Yesterday, I left the house in time to stop for gas and drive across town for a lunch meeting. The expressway entrance is on the same street as this particular gas station. I usually pay for gasoline inside the store but to save time, I decided to use a bank card and pay at the pump.
Well, the first card doesn’t work. Next, I try a debit card. I rarely use it and can’t remember the pin number. Frustration creeps in.
Obviously my “swiping” skills are deficient. All I get are error messages. No longer on schedule, I go inside the store where the clerk can help me. I just know she probably has a better machine and better swiping skills. She takes the bank card. Midway her transaction she realizes the other card in my hand is a “fuel perks” card. To get the discount, the “fuel perks” card has to be swiped first. Cancel transaction.
I wonder, “Why is this happening to me?”
I swipe the “fuel perks” card first and then the bank card. All is well.
I fuel my gas guzzler. As I reposition myself behind the steering wheel I check the time. If I continue on my journey, I estimate I will be at least 10 minutes late. That is, I will be 10 minutes late if nothing else goes wrong.
As I pull out, heading in the direction of the expressway entrance, an emergency traffic report interrupts my thought process. There is an accident at the entrance to the expressway. Yes, that entrance. As I drive down the hill, I see the police lights and a maze of cars five blocks ahead. I turn off the road, avoiding the inevitable traffic jam. Resigned to my fate, I return home.
Yesterday, it seemed obvious to me that God didn’t want me to attend the meeting. Today, I realize, it wasn’t about the meeting. If getting gas for my car had gone as easily as anticipated, I would have left the gas station after a few minutes and very possibly I could have been part of that accident.
I started remembering stories of people who fell ill or had car trouble and missed their airplane flights — flights that crashed. Most prominent in my memory are the stories of those who, for some reason, arrived late to work (or not at all) at the World Trade Center, Sept. 11, 2001.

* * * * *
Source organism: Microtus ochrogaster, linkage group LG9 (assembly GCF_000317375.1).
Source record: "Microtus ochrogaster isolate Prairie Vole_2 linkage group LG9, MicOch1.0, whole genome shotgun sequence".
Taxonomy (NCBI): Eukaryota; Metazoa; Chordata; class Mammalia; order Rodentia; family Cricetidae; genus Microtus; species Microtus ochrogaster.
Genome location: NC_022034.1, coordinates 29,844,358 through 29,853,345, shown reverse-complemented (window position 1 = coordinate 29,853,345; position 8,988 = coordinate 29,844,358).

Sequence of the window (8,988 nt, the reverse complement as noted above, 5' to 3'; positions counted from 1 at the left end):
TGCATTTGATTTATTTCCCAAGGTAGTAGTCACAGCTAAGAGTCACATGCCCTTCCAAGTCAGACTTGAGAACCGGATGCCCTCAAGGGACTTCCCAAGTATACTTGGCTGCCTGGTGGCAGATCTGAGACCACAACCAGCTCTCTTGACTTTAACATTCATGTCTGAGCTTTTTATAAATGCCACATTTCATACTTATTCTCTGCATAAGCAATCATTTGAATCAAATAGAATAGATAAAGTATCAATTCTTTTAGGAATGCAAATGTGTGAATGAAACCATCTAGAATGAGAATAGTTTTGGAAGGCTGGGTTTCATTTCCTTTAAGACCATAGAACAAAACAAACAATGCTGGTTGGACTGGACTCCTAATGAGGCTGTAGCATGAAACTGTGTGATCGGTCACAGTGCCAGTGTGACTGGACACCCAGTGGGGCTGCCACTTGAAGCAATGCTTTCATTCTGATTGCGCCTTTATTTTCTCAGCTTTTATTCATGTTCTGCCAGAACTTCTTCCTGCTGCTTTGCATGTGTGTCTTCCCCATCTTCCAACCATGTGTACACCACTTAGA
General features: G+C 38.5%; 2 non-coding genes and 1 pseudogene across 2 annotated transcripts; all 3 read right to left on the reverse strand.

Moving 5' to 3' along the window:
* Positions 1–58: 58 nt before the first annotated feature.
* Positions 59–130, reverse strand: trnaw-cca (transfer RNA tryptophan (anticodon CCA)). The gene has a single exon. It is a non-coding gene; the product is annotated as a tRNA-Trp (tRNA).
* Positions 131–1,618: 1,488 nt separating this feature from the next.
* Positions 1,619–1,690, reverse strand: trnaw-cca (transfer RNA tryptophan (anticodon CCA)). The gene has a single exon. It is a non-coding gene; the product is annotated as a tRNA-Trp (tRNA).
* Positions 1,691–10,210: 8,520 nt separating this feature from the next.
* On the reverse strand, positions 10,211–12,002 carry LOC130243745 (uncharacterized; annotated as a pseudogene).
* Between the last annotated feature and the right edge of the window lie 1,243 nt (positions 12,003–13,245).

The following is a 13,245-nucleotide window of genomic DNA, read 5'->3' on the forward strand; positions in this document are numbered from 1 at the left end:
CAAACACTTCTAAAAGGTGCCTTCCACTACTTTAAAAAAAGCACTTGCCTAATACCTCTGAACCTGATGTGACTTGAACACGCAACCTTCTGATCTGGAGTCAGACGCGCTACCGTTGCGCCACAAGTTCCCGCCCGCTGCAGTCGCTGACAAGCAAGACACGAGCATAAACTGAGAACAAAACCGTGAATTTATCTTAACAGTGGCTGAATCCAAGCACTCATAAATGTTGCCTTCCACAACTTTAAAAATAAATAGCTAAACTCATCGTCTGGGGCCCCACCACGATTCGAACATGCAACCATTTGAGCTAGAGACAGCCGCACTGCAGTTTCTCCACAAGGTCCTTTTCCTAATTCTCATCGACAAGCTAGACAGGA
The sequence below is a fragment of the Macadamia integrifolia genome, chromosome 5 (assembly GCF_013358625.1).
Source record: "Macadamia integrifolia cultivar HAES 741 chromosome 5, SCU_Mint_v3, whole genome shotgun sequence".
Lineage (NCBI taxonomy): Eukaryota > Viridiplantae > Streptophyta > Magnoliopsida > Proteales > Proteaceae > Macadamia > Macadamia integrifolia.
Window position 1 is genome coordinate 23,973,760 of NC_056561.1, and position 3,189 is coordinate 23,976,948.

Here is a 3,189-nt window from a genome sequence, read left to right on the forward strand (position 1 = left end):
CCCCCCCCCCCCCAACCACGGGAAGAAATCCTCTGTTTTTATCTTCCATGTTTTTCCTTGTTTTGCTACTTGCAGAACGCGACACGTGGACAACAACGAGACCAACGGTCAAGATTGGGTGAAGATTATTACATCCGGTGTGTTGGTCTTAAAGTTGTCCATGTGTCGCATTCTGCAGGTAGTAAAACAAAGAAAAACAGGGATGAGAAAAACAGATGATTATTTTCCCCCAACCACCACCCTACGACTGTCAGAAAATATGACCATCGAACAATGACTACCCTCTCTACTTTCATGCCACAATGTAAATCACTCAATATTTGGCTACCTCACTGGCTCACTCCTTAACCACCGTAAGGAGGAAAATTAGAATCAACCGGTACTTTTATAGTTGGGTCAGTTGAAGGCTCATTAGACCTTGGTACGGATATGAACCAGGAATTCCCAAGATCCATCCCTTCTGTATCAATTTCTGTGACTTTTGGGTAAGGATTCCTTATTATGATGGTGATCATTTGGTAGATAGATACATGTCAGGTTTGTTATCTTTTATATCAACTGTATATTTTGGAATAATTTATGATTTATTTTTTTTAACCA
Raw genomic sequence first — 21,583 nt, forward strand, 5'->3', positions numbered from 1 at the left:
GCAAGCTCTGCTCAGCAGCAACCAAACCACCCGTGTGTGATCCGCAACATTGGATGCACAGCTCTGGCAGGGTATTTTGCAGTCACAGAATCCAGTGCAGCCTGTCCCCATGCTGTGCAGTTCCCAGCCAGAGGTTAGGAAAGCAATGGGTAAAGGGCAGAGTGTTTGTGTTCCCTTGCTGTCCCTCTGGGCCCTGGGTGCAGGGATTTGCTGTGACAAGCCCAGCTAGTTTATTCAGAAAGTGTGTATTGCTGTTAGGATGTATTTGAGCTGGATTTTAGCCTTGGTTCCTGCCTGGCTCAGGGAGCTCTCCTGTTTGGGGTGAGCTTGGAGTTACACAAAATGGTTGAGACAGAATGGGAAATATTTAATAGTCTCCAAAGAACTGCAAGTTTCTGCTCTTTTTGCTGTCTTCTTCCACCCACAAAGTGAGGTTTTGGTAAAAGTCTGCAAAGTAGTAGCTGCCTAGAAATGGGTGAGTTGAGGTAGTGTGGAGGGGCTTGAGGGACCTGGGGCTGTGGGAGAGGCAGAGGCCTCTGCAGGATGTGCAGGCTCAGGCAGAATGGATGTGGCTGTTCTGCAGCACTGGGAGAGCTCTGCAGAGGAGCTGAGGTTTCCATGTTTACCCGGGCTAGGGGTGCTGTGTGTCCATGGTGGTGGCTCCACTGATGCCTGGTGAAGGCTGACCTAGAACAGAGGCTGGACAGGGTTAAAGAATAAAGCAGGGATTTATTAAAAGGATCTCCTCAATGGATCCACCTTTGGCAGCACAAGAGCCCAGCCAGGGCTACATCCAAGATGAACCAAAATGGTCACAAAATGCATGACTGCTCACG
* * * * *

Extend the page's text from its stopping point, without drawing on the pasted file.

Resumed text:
My cousin worked at the World Trade Center. That morning, I knew it was next to impossible to get a long distance call through to New York City. I called my dad. He had recently given up city life for retirement in Virginia. Maybe someone had reached him with her status.
He answered the phone and replied to my concern rather nonchalantly. He said she didn’t work there anymore. She had been laid off the month before.
I am sure, when the lay off happened, it was devastating. A month later, it became a blessing.
Things are not always as they seem. The Chinese proverb, “Maybe So, Maybe Not,” illustrates this best.
One day, a farmer’s horse ran away. His neighbors expressed sympathy, “What terrible luck that you lost your horse!” The farmer replied, “Maybe so, maybe not.”
A few days later, the horse returned, leading several wild horses. The neighbors shouted, “Your horse has returned, and brought more with him. What great fortune!” The farmer replied, “Maybe so, maybe not.”
Later that week, the farmer’s son was trying to break one of the wild horses and got thrown to the ground, breaking his leg. The villagers cried, “Your son broke his leg, what a calamity!” The farmer replied, “Maybe so, maybe not.”
A few weeks later, soldiers from the national army marched through town, conscripting all the able-bodied young men for the army. They did not take the farmer’s son because of his broken leg. Friends shouted, “Your boy is spared, what tremendous luck!” To which the farmer replied, “Maybe so, maybe not.”
Photo: The Thinker, Musée Rodin